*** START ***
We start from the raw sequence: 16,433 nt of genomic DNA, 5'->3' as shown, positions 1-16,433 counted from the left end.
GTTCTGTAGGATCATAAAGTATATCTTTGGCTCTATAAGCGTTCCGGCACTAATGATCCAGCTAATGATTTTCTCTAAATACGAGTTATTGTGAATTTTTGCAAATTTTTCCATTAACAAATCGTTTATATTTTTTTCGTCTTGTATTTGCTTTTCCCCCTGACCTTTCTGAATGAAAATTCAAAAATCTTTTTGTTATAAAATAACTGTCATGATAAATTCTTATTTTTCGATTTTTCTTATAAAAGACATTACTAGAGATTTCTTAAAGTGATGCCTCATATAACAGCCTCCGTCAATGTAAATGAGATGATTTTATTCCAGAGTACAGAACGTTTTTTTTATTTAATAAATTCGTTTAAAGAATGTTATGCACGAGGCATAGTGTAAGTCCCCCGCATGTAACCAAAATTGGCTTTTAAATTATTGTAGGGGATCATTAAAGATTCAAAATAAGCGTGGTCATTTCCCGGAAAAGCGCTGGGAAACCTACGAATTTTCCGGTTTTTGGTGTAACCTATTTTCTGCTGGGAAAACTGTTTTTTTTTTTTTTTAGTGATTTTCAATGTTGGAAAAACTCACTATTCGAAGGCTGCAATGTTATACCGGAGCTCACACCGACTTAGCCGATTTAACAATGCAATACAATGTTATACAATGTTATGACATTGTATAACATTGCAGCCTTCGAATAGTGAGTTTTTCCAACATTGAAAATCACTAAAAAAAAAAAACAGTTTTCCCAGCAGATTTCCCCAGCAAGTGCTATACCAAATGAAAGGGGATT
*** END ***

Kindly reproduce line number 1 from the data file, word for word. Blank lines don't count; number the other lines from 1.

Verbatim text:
We start from the raw sequence: 16,433 nt of genomic DNA, 5'->3' as shown, positions 1-16,433 counted from the left end.